resolve towards full implementation of Beijing and the outcome of the 23rd Special
session. The importance of this session is further enhanced by the input it can provide
into the High Level Plenary Meeting on the review of the Millennium Declaration
which will take place in September of this year in this very hall where leaders of the
world will take stock of the past five years in achieving the Millennium Development
Goals, promoting gender equality. And mainstreaming gender is not only one the
MDGs but also a vital tool in effectively accomplishing the others. Thus, the
expectations built around this session of the commission from all stakeholders have
been tremendous as reflected in the big turn out today of governmental, inter-
governmental and non-governmental representatives, both in term of size and levels.
Hence, during the past year, the Bureau and the Secretariat have worked very hard in
close consultation with the members of the Commission so as to prepare a session that
lives up to the expectations as well as his significance in the annals of UN efforts to
promote gender equality. We have structured the two weeks of the session so as to
generate maximum dialogue on the timely issues in the ongoing implementation of the
Beijing Platform for Action and the outcome of the 23rd Special session. It is my sincere
hope that we will have the active support and cooperation of all here so that the session
may be successively conducted and concluded in such way, reaffirming all the
commitments made in Beijing and galvanizing all of us to stay the course with greater
resolve towards gender equality, development and peace. And now, Distinguished
Delegates, I have the honour to give a warm welcome to His Excellency Mr. Kofi
Annan, Secretary General of the United Nations and invite him to address the
Commission. You have the floor, Excellency.

Video Transcript 1.7

Keeping debate orderly


H.E. Mr. Julian Robert Hunte, Minister for External Affairs, Saint-Lucia, President of
the General Assembly, United Nations General Assembly 58th Session, 86th Plenary
Meeting, New York, 6 May 2004

TEXT:
Let me pause now, can we have some cooperation and there is discussions on to my
left, there are telephones that are going off, can we, please
Draft resolution A/58/L.8/Rev.1 has been the subject of consultations and negotiations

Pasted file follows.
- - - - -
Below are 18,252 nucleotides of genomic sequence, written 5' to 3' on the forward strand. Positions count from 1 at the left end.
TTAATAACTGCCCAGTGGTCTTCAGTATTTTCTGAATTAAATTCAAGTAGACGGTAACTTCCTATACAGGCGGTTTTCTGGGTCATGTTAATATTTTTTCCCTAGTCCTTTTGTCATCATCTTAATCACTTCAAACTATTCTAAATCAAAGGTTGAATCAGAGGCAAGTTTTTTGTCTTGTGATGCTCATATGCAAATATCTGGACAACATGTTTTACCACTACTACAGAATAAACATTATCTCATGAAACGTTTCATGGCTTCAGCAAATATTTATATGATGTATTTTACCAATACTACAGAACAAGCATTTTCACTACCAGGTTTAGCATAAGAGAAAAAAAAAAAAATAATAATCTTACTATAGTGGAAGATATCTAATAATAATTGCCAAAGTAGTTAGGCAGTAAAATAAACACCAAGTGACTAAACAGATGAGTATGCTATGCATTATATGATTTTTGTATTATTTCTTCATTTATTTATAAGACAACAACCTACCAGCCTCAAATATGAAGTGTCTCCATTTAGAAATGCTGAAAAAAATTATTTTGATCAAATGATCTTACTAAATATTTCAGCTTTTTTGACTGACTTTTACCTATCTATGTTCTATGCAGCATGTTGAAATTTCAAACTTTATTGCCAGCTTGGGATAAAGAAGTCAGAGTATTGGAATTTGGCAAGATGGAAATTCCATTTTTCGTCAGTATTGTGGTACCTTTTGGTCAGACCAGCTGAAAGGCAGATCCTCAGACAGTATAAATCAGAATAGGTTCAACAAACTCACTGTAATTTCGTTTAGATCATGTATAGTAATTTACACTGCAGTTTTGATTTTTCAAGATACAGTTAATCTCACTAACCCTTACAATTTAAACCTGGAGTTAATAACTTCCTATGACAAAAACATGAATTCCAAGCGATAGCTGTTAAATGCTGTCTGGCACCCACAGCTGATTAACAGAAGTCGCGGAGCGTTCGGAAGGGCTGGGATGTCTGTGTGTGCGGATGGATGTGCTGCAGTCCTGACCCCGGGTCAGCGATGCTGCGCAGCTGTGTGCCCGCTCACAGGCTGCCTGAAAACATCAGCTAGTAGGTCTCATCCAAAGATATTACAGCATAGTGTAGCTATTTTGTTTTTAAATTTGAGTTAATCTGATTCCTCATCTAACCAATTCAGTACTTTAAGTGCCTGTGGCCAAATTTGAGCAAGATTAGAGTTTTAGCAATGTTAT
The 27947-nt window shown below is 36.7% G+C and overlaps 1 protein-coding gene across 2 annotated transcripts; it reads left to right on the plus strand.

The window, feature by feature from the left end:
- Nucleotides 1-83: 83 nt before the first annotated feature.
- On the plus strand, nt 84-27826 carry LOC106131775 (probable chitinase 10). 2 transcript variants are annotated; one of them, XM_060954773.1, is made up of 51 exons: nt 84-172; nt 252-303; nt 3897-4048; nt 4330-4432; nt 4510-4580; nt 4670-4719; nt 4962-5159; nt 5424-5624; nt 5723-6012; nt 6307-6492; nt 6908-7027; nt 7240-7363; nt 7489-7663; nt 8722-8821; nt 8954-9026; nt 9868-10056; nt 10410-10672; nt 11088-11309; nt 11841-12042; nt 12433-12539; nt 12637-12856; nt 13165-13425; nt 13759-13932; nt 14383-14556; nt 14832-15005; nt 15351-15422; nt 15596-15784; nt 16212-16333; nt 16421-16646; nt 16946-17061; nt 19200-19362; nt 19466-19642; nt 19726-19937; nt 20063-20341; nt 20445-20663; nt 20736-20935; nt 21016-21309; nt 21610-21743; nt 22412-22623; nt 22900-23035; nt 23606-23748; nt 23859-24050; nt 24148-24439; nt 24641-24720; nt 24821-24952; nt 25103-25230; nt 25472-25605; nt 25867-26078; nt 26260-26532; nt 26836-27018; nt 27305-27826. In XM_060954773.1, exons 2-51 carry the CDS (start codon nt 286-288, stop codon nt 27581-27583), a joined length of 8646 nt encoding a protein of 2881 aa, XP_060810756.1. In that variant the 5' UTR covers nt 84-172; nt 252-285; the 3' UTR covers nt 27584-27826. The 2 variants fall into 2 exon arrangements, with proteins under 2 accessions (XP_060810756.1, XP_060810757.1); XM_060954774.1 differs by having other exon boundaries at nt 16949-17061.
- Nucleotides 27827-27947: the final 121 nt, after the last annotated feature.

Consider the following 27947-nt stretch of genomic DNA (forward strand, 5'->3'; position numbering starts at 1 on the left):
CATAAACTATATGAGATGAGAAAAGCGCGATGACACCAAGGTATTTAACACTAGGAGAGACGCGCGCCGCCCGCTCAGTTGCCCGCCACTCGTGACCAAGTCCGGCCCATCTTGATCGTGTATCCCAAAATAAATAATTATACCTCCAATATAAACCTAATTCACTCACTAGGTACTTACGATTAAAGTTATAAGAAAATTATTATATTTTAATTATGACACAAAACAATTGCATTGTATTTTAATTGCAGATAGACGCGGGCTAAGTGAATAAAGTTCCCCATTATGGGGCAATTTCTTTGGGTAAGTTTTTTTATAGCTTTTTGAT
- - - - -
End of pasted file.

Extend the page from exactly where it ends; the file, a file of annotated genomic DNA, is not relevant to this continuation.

for some seven months now. There is only a short time remaining for me to carry out,
during the fifty-eighth session, the consultations foreseen in the draft resolution, and
for which I will require the full cooperation of all Member States. This time does not
allow us to begin a new round of negotiations and consultations, on what is, indeed, a
purely procedural resolution. In any event, it may not be wise to do so, given the broad
support for the resolution as it now stands. In this spirit, I would urge Members States
to join in the consensus adoption of draft resolution A/58/L.8/Rev.1. We shall now
proceed to consider draft resolution A/58/L.8/Rev.1. Before giving the floor to the
speakers in explanation of vote before the vote, may I remind delegations that
explanations of vote or position are limited to 10 minutes and should be made by
delegations from their seats.

Audio Transcript 1.1

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Chairmans Welcoming Remarks


Mr. John Buccini, Chairman of the Intergovernmental Negotiating Committee,
Stockholm Convention on Persistent Organic Pollutants, Opening Plenary of INC 5),
Johannesburg, 4 December 2000

TEXT:
Its going to be a really heavy day today, and we have an awful lot of work to get
through. And I am going to ask for a slight change, maybe not so slight change, in the
way in which we have been proceeding. And it isI am going to ask you to be as brief
and as focused as you possibly can be in making your interventions. I am not trying to
stifle debate; I am just trying to make sure that we use all of our airtime herethese
three, three-hour sessions -- so that we can hear what we absolutely have need to hear.
And if your position has already been expressed by another delegation, perhaps you
may not feel the need to take the floor and repeat that position which has already been
expressed. Or if you do, just indicate, you know, we support the views our country X,
etc. and that would suffice. I am always of course, interested in hearing differing
views, suggestions for progress, word fixes, things of that nature. I am not trying to cut
that out. But we have to be really lean and mean in terms of our communication today
because of the amount of work we have to get through. And to save me using up a
minute tomorrow morning, the same will be true for tomorrow. I will also point out
where if I feel that a delegate is taking too long to make a point, or is making a point
which has already been made, discussed or decided. If you happen while you are
speaking to hear this [tapes gavel three times], you will know that it is my way of
trying to get your attention and that I am going to interrupt you, and I am going to ask
you to really be much shorter, or I am just going to say I think that point has already